Professor William Hope and students wanted to do something that would make a lasting impact. They successfully planned out and built the rain garden outside Seymour Library which could potentially grow and change the landscape of the campus. Construction of the rain garden was realized this fall with the help of many volunteers.
“The specific idea came from some studies I’ve been doing in terms of ecological design,” said Hope. “Recently I’ve been doing some studies in Tucson, Ariz. with the watershed management group. Things really worked together this past academic year in terms of my studies and class opportunity. We began some collaborations with Debbie Steinberg, the Director of Sustainability initiatives, Scott Maust in facilities and Jacob Morgan in grounds.”
The rain garden became a cross-campus initiative involving many different groups. It was funded by the Anthropology department, Environmental Studies and the Green Oaks fund. Before they began building, five different spots on campus were assessed, testing the soil for infiltration. They decided to choose the spot outside Seymour Library because it is a partial-sun environment all year, and full-sun in the warmer months.
The idea for the garden came from an interest in ecological design, and focus on the broader transformations that we are experiencing in the 21st century in relation to water use. They focused on human to environment interaction. They were able to plan this as a multipurpose space, that captures rainwater from the pipes and gutters instead of letting it run into the grass and cause erosion.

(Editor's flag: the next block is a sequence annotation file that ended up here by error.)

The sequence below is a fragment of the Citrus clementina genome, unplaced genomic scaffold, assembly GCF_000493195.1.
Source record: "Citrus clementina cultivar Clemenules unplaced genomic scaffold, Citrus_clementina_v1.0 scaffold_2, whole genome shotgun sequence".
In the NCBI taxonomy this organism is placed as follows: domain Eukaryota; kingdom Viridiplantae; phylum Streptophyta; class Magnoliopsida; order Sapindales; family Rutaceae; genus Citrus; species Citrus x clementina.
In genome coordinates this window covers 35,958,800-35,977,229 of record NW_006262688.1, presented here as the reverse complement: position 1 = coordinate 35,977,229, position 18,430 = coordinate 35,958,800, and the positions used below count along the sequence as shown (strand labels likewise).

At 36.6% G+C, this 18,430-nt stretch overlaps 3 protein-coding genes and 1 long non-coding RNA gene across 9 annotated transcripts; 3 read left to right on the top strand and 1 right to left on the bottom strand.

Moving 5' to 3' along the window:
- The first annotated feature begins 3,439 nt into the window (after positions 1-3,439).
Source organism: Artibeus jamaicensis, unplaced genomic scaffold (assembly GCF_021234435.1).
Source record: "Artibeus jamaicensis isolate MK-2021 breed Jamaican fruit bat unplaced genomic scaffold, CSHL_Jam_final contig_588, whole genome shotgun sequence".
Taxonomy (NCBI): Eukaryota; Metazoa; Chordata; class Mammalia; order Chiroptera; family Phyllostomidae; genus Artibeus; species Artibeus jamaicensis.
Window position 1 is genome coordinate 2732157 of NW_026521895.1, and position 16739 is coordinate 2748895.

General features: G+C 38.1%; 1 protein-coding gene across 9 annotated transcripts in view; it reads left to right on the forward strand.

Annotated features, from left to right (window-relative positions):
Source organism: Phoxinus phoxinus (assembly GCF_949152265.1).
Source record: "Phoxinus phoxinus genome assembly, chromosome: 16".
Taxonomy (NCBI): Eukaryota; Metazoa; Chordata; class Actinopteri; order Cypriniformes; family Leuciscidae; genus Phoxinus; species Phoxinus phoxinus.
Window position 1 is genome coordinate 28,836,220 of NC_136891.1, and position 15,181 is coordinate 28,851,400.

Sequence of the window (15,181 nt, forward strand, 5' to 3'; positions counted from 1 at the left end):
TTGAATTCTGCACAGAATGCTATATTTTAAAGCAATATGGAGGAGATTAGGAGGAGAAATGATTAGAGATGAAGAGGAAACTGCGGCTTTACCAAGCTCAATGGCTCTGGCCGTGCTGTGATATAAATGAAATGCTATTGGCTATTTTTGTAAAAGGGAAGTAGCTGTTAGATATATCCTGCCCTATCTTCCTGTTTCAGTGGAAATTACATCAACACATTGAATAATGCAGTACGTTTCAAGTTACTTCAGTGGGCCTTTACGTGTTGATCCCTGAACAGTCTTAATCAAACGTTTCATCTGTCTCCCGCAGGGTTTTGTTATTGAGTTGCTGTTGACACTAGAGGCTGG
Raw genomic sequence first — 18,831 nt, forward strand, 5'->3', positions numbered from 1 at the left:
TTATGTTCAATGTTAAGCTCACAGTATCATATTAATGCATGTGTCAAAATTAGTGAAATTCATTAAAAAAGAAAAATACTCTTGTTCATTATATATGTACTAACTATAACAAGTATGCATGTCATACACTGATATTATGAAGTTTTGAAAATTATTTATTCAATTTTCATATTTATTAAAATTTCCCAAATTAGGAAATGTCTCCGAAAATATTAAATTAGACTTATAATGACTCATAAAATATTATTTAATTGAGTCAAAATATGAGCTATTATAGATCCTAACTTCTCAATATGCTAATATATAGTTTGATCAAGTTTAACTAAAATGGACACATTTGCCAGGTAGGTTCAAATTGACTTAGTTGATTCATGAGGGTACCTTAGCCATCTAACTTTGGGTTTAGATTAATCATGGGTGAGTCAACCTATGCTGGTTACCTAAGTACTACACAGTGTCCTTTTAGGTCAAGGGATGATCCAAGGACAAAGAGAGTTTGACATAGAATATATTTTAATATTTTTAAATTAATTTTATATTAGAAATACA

The water will filter through the rocks, and then end up in a basin. Within 72 hours, the garden will have infiltration, meaning all of the water will have been absorbed by the soil. The water is not repurposed, it just sinks into the soil more slowly to prevent flooding. Plant selections were made by students. All are water-tolerant, drought-resistant native species. In the deepest area of the basin, there is sage, joe pye weed and blue iris, among several other types of plants.
One student volunteer was junior Sofia Tagkaloglou, who has been actively involved in sustainability efforts on campus.
“In this particular area, there was not a lot of grass that could grow because there was so much water coming through,” said Tagkaloglou. “We couldn’t get as many [plants] as would be ideal, because grown plants are so expensive, but the plants will spread and grow eventually.”
One of the goals of the President’s Sustainability Council for 2018 is to reduce the areas that are mowed, not including athletic fields. All of the rocks were very intricately placed by hand, and all of the building and planting was completed very efficiently, over just two weekends.
“It’s little corners that aren’t convenient to mow anyway, and we can plant flowers and increase biodiversity instead,” said Tagkaloglou.
“It’s something that really stuck with the students, it’s not something you do in a lot of classes,” said Hope. “So far it’s been looking good, we’re getting good flow and everything seems to be fine I’d like to get a big rain so we could assess the water levels”
This is a project that came together seamlessly, bringing students, faculty, and staff from across campus together to make something. Throughout the Knox community, many came together to be a part of something that will hopefully have a lasting, positive impact on campus.